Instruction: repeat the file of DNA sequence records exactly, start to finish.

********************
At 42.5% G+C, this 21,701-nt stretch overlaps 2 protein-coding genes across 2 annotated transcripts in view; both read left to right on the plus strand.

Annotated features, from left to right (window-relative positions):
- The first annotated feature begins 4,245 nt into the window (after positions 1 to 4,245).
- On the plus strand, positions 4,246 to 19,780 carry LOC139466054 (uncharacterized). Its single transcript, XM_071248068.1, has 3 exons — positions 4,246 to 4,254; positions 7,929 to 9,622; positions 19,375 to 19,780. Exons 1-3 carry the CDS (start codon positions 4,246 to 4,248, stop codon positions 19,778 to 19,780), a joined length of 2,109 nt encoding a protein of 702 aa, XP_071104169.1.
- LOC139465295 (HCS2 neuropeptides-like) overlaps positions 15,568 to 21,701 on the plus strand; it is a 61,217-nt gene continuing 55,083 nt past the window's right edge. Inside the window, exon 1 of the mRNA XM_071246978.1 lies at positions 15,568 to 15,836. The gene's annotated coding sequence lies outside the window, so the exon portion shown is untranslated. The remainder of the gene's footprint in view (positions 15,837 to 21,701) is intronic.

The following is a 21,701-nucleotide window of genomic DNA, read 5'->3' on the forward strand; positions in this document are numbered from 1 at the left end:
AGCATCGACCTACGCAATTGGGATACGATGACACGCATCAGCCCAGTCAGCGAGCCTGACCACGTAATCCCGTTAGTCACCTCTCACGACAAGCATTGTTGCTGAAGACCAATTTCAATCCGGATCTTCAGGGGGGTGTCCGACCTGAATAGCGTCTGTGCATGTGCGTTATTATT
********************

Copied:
At 42.5% G+C, this 21,701-nt stretch overlaps 2 protein-coding genes across 2 annotated transcripts in view; both read left to right on the plus strand.

Annotated features, from left to right (window-relative positions):
- The first annotated feature begins 4,245 nt into the window (after positions 1 to 4,245).
- On the plus strand, positions 4,246 to 19,780 carry LOC139466054 (uncharacterized). Its single transcript, XM_071248068.1, has 3 exons — positions 4,246 to 4,254; positions 7,929 to 9,622; positions 19,375 to 19,780. Exons 1-3 carry the CDS (start codon positions 4,246 to 4,248, stop codon positions 19,778 to 19,780), a joined length of 2,109 nt encoding a protein of 702 aa, XP_071104169.1.
- LOC139465295 (HCS2 neuropeptides-like) overlaps positions 15,568 to 21,701 on the plus strand; it is a 61,217-nt gene continuing 55,083 nt past the window's right edge. Inside the window, exon 1 of the mRNA XM_071246978.1 lies at positions 15,568 to 15,836. The gene's annotated coding sequence lies outside the window, so the exon portion shown is untranslated. The remainder of the gene's footprint in view (positions 15,837 to 21,701) is intronic.

The following is a 21,701-nucleotide window of genomic DNA, read 5'->3' on the forward strand; positions in this document are numbered from 1 at the left end:
AGCATCGACCTACGCAATTGGGATACGATGACACGCATCAGCCCAGTCAGCGAGCCTGACCACGTAATCCCGTTAGTCACCTCTCACGACAAGCATTGTTGCTGAAGACCAATTTCAATCCGGATCTTCAGGGGGGTGTCCGACCTGAATAGCGTCTGTGCATGTGCGTTATTATT